SEOUL, March 12 (Yonhap) -- South Korea's largest business organization will hold a meeting of top leaders this week to discuss how to overcome economic difficulties, an official said Tuesday.
The business leaders plan to assess the current economic situation and come up with countermeasures at the meeting scheduled for Thursday, said the official of the Federation of Korean Industries (FKI), or the lobby for the country's family-controlled conglomerates, known as chaebol.
He said specific agendas of the meeting remain unclear, though there is speculation that the business leaders are likely to discuss ways in which to cooperate with the new government's economic policy that calls for, among other things, job creation and shared growth.
South Korea's top 30 conglomerates are unlikely to announce their investment plans on Thursday, the official said, asking not to be identified, citing policy.
Last year, the family-controlled conglomerates vowed to invest 120.9 trillion won (US$110 billion), though it remains unclear whether they actually followed through on their investment plans, the official said, noting data has not been compiled yet.
The planned meeting comes as South Korea's new President Park Geun-hye has vowed to revitalize the slumping economy and create new jobs as Asia's fourth-largest economy has showed signs of slowing down.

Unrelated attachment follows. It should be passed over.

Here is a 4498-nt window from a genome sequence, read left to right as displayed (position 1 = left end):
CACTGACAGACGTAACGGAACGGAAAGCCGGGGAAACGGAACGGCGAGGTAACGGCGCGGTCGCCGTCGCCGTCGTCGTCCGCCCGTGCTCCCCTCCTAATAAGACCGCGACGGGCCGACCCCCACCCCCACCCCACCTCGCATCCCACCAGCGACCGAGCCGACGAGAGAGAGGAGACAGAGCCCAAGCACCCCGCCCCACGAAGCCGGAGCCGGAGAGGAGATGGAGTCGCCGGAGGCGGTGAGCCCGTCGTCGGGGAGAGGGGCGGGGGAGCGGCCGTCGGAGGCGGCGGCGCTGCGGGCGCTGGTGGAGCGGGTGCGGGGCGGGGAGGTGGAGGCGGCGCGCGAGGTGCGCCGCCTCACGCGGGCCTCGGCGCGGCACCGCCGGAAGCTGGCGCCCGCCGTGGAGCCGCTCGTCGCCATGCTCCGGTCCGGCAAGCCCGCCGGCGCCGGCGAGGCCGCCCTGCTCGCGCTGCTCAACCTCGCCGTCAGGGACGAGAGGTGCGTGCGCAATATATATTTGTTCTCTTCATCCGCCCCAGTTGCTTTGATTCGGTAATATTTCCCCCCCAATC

The unemployment rate stood at 3.4 percent in January, up from the previous month's 2.9 percent. The rate rose above 3 percent for the first time since August, according to the statistics office.
South Korea's economy grew 2 percent last year, the lowest growth in three years, and the government recently slashed its growth outlook for this year from 4 percent to 3 percent.
Last month, FKI Chairman Huh Chang-soo, the head of GS Group, the country's seventh-largest conglomerate, called on his fellow business leaders to expand investment and create jobs, pledging that the business lobby will also do its part for economic growth.
The FKI also vowed to make efforts to spur exports and domestic consumption while expanding social contributions. Exports account for more than half of South Korea's gross domestic product.
For decades, South Korea's exports have been led by chaebol, including Samsung Group, South Korea's largest conglomerate whose businesses range from electronics to insurance.
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